Creative and cooperative (or should we just say, Canadian?), Toronto-born, Brooklyn-based drummer Harris Eisenstadt has, for the past fifteen years, attracted attention as a sophisticated bandleader and band member. On his latest recording, the disciplined Old Growth Forest II, Eisenstadt’s balanced compositions utilize a quartet’s strong points. Another recent release, Anything is Possible, which is attuned to improvisations from a quintet that features two double basses, stretches compositions by saxophonist Larry Ochs to the limits and beyond, with Eisenstadt’s patterns strengthening the free-flowing expositions with just the right amount of force.
The ambulatory pace of the quartet album is pushed ahead by bassist Jason Roebke’s steady plucking, along with some detours into below-the-bridge slaps, while the gruff tones of Jeb Bishop’s trombone and emotional smears from Tony Malaby’s saxophones harmonize or engage in call-and-response. These slinky modulations are particularly noticeable on “Song with Owen” and in the horn faceoff of “Rustling,” in which Malaby’s ragged tenor bites and Bishop’s instrument vibrates while Eisenstadt’s drumrolls subtly accelerate the funky tempo. “Standing Snaps,” the album's one extended drum intermezzo, expresses the same feeling with measured and restrained pops and pumps, ushering in the equivalent of a New Orleans-like second line, which is subsequently taken up by soprano saxophone trills, tailgate trombone burrs, and slapped bass lines. Canny texture dislocation is a feature of “Needles/Seedlings,” the CD’s introductory composition. Parade-ground press rolls and nerve beats propel the chromatic melody, which is decorated along the way with jagged altissimo cries from Malaby and stretched brass slurs, until climaxing during a slow exit.

On the quintet album, bassists Pascal Niggenkemper and Ken Filiano push, probe, and pluck alongside Ochs' raucous tenor and sopranino saxophone lines, Nate Wooley’s trumpet-squeals, and Eisenstadt’s sly patterning. The drummer’s skill is put to its best use on “The Other Dream” and “A Fictive Form of Closure.” The former is a sizzling polyphonic showcase where crying tones from the top of the sopranino’s range and explosive half-valve effects from Wooley escalate into an exercise in glossolalia and renal groans that judder up and down the scale; the piece avoids cacophony, attaining hushed harmony by way of bass-string rubs and Eisenstadt's corralling drum rim shots and pops. On the latter track, horizontal cymbal scrapes and bell-like peals combine to toughen the theme, as strained trumpet ripostes to Ochs’ flutter-tongued exposition are underscored by bass-string thrusts.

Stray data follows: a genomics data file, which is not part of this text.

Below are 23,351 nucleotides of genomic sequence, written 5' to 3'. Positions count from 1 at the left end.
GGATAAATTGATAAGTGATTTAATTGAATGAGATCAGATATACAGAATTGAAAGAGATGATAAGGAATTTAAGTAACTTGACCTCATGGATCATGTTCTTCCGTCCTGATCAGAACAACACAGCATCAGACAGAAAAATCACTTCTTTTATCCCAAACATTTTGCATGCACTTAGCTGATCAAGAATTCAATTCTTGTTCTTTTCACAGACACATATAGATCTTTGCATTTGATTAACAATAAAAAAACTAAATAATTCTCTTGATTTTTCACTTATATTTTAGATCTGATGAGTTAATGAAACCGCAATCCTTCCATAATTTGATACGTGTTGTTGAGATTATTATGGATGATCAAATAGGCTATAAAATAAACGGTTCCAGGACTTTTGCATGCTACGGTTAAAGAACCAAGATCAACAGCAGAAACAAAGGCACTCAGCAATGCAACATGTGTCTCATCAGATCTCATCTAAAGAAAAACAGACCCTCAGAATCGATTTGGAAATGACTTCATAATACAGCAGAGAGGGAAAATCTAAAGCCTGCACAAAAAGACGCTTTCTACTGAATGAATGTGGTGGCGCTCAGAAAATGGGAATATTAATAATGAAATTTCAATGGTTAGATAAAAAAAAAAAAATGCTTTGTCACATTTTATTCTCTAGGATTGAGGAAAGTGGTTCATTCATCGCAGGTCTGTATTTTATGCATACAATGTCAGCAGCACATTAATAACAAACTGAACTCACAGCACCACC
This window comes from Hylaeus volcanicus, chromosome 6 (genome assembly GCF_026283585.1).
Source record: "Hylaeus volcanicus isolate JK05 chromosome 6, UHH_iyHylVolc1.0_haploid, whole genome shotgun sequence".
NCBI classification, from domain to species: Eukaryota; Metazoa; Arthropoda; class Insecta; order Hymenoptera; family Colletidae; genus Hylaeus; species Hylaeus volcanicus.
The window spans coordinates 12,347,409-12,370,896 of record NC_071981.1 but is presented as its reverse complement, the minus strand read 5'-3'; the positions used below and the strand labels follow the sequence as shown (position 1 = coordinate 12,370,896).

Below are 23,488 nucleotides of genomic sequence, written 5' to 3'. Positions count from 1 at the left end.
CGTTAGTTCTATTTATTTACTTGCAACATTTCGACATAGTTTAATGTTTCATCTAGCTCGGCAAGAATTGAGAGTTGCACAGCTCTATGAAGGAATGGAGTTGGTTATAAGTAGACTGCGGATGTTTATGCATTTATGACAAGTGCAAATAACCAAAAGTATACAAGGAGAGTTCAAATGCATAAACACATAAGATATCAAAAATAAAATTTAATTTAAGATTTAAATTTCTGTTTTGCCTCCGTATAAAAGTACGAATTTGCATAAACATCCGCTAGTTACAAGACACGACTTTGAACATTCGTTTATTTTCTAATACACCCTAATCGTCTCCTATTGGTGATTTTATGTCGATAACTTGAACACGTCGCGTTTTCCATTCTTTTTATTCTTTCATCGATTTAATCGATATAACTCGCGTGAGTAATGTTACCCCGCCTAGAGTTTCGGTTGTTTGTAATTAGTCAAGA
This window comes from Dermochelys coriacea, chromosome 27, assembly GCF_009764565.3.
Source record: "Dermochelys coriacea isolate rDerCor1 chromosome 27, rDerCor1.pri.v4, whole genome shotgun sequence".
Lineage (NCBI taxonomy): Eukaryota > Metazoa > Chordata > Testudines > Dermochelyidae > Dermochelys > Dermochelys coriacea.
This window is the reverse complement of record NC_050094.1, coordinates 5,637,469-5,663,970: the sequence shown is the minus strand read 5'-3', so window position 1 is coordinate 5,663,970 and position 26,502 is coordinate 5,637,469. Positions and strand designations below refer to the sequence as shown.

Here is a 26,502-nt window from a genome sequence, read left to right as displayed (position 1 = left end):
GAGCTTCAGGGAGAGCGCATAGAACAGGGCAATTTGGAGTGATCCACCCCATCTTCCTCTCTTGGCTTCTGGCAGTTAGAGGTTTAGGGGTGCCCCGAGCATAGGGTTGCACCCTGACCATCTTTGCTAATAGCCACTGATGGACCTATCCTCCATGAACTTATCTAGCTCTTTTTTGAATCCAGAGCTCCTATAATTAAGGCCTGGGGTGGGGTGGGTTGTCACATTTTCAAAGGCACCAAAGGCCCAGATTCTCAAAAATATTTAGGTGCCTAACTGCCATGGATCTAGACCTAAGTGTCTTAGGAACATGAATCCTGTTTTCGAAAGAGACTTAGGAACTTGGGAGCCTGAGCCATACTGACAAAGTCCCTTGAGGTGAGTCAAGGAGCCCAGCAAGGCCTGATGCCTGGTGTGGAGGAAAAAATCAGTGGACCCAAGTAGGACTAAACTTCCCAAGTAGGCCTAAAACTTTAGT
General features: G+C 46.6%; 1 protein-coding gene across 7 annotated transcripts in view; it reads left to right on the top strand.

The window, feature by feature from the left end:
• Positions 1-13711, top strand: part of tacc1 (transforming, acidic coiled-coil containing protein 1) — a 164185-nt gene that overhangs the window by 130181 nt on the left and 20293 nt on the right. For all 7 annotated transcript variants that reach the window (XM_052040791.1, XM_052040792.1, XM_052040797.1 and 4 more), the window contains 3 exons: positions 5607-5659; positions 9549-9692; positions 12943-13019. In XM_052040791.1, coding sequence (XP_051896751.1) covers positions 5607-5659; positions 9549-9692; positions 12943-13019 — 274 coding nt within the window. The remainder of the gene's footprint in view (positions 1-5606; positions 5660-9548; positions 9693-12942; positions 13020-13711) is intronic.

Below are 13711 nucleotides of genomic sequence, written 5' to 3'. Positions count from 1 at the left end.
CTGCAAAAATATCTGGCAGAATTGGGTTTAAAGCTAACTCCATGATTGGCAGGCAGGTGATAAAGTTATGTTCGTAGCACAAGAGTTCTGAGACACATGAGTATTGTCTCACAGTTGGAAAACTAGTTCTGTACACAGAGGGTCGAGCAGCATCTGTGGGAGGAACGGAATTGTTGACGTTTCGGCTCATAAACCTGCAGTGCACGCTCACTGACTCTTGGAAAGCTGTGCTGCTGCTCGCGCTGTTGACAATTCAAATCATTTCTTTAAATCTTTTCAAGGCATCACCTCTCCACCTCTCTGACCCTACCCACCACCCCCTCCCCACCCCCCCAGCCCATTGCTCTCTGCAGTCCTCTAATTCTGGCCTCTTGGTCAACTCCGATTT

Eisenstadt’s mid-sequence pumps and tick-tock patterning help expose the melody created on “With Liberties and Latitude for All.” Initially using hand slaps to emphasize the track’s moderate theme among timbres from tough reed overblowing, spiccato bass slices, and trumpet-note squirts, the drummer’s subsequent power-thumps help focus the others to adhere to the tune’s sinewy outline.
Although only one of these albums is entitled Anything is Possible, both express Eisenstadt’s commanding presence.